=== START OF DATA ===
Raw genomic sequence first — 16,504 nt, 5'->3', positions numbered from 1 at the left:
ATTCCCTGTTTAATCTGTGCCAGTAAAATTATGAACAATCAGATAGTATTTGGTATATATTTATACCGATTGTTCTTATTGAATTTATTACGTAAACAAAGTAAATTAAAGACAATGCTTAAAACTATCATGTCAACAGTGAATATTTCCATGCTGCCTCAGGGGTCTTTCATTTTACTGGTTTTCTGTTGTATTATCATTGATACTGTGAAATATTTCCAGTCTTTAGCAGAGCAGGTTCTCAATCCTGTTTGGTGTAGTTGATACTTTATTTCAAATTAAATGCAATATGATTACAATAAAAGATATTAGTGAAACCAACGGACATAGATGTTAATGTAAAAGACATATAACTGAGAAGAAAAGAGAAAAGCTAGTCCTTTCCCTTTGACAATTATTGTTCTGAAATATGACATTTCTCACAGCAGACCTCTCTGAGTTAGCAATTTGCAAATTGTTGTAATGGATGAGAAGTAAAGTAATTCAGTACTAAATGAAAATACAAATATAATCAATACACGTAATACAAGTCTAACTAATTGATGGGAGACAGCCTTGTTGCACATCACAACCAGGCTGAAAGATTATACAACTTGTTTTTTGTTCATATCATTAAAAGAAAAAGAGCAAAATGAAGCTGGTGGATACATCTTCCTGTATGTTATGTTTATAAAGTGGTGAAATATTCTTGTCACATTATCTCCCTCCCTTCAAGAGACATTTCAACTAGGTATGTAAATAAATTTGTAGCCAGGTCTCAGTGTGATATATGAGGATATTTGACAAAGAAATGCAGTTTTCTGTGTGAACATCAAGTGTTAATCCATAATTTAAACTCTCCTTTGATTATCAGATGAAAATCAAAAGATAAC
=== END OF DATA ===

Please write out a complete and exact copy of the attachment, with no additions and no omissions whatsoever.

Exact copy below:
Raw genomic sequence first — 16,504 nt, 5'->3', positions numbered from 1 at the left:
ATTCCCTGTTTAATCTGTGCCAGTAAAATTATGAACAATCAGATAGTATTTGGTATATATTTATACCGATTGTTCTTATTGAATTTATTACGTAAACAAAGTAAATTAAAGACAATGCTTAAAACTATCATGTCAACAGTGAATATTTCCATGCTGCCTCAGGGGTCTTTCATTTTACTGGTTTTCTGTTGTATTATCATTGATACTGTGAAATATTTCCAGTCTTTAGCAGAGCAGGTTCTCAATCCTGTTTGGTGTAGTTGATACTTTATTTCAAATTAAATGCAATATGATTACAATAAAAGATATTAGTGAAACCAACGGACATAGATGTTAATGTAAAAGACATATAACTGAGAAGAAAAGAGAAAAGCTAGTCCTTTCCCTTTGACAATTATTGTTCTGAAATATGACATTTCTCACAGCAGACCTCTCTGAGTTAGCAATTTGCAAATTGTTGTAATGGATGAGAAGTAAAGTAATTCAGTACTAAATGAAAATACAAATATAATCAATACACGTAATACAAGTCTAACTAATTGATGGGAGACAGCCTTGTTGCACATCACAACCAGGCTGAAAGATTATACAACTTGTTTTTTGTTCATATCATTAAAAGAAAAAGAGCAAAATGAAGCTGGTGGATACATCTTCCTGTATGTTATGTTTATAAAGTGGTGAAATATTCTTGTCACATTATCTCCCTCCCTTCAAGAGACATTTCAACTAGGTATGTAAATAAATTTGTAGCCAGGTCTCAGTGTGATATATGAGGATATTTGACAAAGAAATGCAGTTTTCTGTGTGAACATCAAGTGTTAATCCATAATTTAAACTCTCCTTTGATTATCAGATGAAAATCAAAAGATAAC